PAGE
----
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3 Ways To Handle The Back Button On Infinite Scroll Pages

  •  5-6-2015

As social media sites, such as Twitter and Pinterest, have continued to grow in popularity, more and more users have come their way. However, while these and other sites have strived to become more user-friendly, there are nevertheless various situations that still have many users feeling frustrated. One of these involves the infinite scroll page, which has its good and bad points. While used as a way to let a site load more and more content, it also keeps the site’s user having to continually start over. This happens when the person uses the infinite scroll back button, which rather than saving their place automatically puts them at the top of the page, wasting time and effort. For those who have been looking for a solution to this problem, three possibilities exist.

Open All Links in New Tabs or Modal Dialogs

This first possible solution, to the infinite scroll back button issue, involves using scrollFrame to open the next page in a modal window, which eliminates the need to use the back button altogether. Instead, scrollFrame is able to intercept the click of the mouse and open the next page in an iframe, sitting on top of the current page and covering the viewport. By doing so, the user’s URL is kept up-to-date, solving the problem.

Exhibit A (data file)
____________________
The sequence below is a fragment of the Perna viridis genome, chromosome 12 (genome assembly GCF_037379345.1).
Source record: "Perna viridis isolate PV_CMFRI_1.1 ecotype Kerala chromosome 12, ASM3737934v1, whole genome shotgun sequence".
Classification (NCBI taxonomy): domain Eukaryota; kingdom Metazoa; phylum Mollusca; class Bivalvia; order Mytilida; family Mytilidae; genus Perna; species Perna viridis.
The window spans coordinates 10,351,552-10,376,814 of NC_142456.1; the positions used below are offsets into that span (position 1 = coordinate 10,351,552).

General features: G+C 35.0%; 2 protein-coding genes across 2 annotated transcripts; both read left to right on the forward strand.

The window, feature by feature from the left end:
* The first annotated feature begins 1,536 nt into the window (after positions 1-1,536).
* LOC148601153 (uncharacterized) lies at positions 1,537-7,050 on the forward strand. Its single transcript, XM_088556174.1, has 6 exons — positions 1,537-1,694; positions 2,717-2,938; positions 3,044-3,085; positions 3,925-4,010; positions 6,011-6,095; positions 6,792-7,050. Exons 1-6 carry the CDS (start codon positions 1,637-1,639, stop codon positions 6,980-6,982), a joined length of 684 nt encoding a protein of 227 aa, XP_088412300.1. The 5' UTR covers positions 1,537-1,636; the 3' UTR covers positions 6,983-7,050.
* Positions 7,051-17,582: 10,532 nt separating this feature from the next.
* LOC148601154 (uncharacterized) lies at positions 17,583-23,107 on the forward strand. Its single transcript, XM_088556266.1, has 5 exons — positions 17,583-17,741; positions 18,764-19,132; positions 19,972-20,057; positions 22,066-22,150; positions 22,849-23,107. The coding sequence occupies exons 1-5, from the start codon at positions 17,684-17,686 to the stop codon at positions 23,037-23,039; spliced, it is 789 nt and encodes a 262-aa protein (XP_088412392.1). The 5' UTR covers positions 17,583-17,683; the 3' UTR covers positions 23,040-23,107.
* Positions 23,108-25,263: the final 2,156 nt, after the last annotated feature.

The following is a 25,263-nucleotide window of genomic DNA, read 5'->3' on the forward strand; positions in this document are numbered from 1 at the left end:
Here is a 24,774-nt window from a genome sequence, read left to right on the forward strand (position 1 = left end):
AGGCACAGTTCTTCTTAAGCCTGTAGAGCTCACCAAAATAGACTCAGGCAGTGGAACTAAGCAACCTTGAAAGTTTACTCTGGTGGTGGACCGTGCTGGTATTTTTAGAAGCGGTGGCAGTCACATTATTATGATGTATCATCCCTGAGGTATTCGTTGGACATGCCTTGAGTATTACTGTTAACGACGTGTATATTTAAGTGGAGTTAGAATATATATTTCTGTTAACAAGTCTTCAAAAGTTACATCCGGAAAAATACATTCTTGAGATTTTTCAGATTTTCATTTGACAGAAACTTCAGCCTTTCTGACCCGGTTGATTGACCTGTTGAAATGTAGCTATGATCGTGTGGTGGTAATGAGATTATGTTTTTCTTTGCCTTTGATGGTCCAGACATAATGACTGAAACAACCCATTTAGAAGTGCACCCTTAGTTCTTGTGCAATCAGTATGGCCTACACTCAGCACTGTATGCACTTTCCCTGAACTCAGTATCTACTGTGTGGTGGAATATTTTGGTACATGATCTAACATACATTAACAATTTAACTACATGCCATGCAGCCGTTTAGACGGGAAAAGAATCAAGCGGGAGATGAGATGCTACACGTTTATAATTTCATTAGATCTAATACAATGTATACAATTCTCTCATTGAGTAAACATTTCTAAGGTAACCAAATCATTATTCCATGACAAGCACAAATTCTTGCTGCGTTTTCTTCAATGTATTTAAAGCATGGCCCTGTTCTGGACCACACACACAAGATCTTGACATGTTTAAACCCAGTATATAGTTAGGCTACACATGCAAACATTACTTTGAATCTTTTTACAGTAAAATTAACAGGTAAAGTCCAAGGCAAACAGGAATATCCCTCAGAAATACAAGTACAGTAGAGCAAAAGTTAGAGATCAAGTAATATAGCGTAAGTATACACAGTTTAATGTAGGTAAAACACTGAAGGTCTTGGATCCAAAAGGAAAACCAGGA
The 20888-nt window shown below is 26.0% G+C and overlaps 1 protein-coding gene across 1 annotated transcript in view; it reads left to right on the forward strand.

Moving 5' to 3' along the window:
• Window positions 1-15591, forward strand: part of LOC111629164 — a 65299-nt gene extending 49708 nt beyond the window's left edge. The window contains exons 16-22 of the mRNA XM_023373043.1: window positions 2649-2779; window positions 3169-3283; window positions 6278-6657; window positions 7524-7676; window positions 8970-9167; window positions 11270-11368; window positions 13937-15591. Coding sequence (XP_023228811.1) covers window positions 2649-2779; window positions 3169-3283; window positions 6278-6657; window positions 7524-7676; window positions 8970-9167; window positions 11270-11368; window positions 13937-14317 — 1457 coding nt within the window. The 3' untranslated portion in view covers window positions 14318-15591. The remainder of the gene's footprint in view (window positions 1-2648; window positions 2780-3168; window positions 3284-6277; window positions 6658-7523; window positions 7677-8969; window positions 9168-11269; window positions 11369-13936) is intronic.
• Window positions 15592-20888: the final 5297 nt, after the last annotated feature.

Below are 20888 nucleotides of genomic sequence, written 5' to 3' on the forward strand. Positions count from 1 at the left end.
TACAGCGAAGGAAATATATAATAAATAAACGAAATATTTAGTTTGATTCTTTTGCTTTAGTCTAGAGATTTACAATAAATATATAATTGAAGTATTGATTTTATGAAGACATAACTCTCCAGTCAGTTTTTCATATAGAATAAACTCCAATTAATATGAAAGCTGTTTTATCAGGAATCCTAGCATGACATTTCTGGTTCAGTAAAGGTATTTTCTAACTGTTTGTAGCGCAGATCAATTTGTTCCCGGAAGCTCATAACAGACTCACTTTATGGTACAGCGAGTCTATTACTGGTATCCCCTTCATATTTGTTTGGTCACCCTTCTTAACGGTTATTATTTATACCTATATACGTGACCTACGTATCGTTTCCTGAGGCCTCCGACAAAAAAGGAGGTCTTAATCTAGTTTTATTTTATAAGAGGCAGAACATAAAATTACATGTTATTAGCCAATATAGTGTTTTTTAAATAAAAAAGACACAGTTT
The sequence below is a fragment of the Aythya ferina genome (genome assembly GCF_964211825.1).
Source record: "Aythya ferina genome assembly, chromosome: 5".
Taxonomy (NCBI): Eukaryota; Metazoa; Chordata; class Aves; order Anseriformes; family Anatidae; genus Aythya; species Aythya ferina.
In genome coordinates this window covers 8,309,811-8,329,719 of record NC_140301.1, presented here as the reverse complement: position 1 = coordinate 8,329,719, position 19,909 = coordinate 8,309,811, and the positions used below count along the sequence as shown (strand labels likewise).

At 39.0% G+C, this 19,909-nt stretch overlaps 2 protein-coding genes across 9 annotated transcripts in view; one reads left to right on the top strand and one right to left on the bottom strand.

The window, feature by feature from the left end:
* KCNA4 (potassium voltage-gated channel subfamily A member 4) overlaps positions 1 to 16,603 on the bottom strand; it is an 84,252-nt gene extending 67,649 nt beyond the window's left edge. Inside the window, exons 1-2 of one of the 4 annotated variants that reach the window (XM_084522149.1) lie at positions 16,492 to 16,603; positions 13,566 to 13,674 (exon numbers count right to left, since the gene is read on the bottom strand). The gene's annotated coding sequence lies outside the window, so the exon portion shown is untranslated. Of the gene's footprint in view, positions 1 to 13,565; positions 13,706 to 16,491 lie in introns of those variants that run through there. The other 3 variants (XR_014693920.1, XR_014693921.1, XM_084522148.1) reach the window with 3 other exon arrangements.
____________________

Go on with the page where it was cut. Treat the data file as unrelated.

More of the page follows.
Save the Element inside the URL

Users who are still experiencing infinite scroll back button problems can instead look to the HTML5 History API for help. By using the replacestate function in the History API, a user can in effect tell the browser the URL has changed and the new one should be used if a closed tab is reopened. By supporting incoming URLs, this allows for the elimination of the back button and allows a person to keep their place on the website.

Using an Overlay Menu

Some infinite scroll web pages, that have users experiencing infinite scroll back button problems, have begun to use an overlay menu to make it easier to find out what the user wants to do. This is done with the intention of highlighting what the user wants to do on the website and sometimes more quickly clarifies the situation than other methods used as possible solutions.

While each of these three solutions offers users ways to avoid or eliminate the back button problems experienced on sites that constantly load content, the easiest and most logical solution appears to be opening all links in new tabs. By being able to eliminate needing to use the back button altogether, users should have an easier experience using these and other similar sites.

Photo by Bradley Davis

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